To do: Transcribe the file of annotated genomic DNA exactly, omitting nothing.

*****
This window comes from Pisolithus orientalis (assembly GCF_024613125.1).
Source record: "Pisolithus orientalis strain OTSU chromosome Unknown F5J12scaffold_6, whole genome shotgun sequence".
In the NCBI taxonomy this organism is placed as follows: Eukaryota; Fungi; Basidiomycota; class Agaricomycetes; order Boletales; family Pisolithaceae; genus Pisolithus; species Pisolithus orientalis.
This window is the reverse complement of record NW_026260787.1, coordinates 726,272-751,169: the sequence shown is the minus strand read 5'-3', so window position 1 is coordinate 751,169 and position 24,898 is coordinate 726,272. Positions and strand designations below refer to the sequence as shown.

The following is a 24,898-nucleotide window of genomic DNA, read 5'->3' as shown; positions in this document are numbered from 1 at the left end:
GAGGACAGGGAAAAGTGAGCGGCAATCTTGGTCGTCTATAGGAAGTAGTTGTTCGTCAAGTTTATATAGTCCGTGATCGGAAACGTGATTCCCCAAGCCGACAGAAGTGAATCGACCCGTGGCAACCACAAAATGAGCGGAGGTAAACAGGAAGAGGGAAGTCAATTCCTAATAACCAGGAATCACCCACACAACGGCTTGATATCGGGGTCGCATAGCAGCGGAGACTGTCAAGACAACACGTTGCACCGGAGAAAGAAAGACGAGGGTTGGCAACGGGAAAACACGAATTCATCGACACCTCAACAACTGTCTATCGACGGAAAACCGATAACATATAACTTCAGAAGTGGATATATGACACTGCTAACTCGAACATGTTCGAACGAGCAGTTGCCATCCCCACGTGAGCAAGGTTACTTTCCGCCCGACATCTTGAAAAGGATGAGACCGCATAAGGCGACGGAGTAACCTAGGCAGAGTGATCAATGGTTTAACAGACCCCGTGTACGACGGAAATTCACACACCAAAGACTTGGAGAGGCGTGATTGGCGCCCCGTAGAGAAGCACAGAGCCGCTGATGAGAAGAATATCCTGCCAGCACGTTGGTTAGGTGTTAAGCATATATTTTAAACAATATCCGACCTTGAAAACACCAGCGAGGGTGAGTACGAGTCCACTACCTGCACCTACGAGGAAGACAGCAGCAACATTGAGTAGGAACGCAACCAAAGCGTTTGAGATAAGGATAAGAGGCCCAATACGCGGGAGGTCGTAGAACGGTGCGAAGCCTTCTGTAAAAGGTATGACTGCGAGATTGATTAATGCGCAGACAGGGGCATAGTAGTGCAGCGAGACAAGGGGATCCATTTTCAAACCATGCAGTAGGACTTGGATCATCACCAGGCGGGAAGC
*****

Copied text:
This window comes from Pisolithus orientalis (assembly GCF_024613125.1).
Source record: "Pisolithus orientalis strain OTSU chromosome Unknown F5J12scaffold_6, whole genome shotgun sequence".
In the NCBI taxonomy this organism is placed as follows: Eukaryota; Fungi; Basidiomycota; class Agaricomycetes; order Boletales; family Pisolithaceae; genus Pisolithus; species Pisolithus orientalis.
This window is the reverse complement of record NW_026260787.1, coordinates 726,272-751,169: the sequence shown is the minus strand read 5'-3', so window position 1 is coordinate 751,169 and position 24,898 is coordinate 726,272. Positions and strand designations below refer to the sequence as shown.

The following is a 24,898-nucleotide window of genomic DNA, read 5'->3' as shown; positions in this document are numbered from 1 at the left end:
GAGGACAGGGAAAAGTGAGCGGCAATCTTGGTCGTCTATAGGAAGTAGTTGTTCGTCAAGTTTATATAGTCCGTGATCGGAAACGTGATTCCCCAAGCCGACAGAAGTGAATCGACCCGTGGCAACCACAAAATGAGCGGAGGTAAACAGGAAGAGGGAAGTCAATTCCTAATAACCAGGAATCACCCACACAACGGCTTGATATCGGGGTCGCATAGCAGCGGAGACTGTCAAGACAACACGTTGCACCGGAGAAAGAAAGACGAGGGTTGGCAACGGGAAAACACGAATTCATCGACACCTCAACAACTGTCTATCGACGGAAAACCGATAACATATAACTTCAGAAGTGGATATATGACACTGCTAACTCGAACATGTTCGAACGAGCAGTTGCCATCCCCACGTGAGCAAGGTTACTTTCCGCCCGACATCTTGAAAAGGATGAGACCGCATAAGGCGACGGAGTAACCTAGGCAGAGTGATCAATGGTTTAACAGACCCCGTGTACGACGGAAATTCACACACCAAAGACTTGGAGAGGCGTGATTGGCGCCCCGTAGAGAAGCACAGAGCCGCTGATGAGAAGAATATCCTGCCAGCACGTTGGTTAGGTGTTAAGCATATATTTTAAACAATATCCGACCTTGAAAACACCAGCGAGGGTGAGTACGAGTCCACTACCTGCACCTACGAGGAAGACAGCAGCAACATTGAGTAGGAACGCAACCAAAGCGTTTGAGATAAGGATAAGAGGCCCAATACGCGGGAGGTCGTAGAACGGTGCGAAGCCTTCTGTAAAAGGTATGACTGCGAGATTGATTAATGCGCAGACAGGGGCATAGTAGTGCAGCGAGACAAGGGGATCCATTTTCAAACCATGCAGTAGGACTTGGATCATCACCAGGCGGGAAGC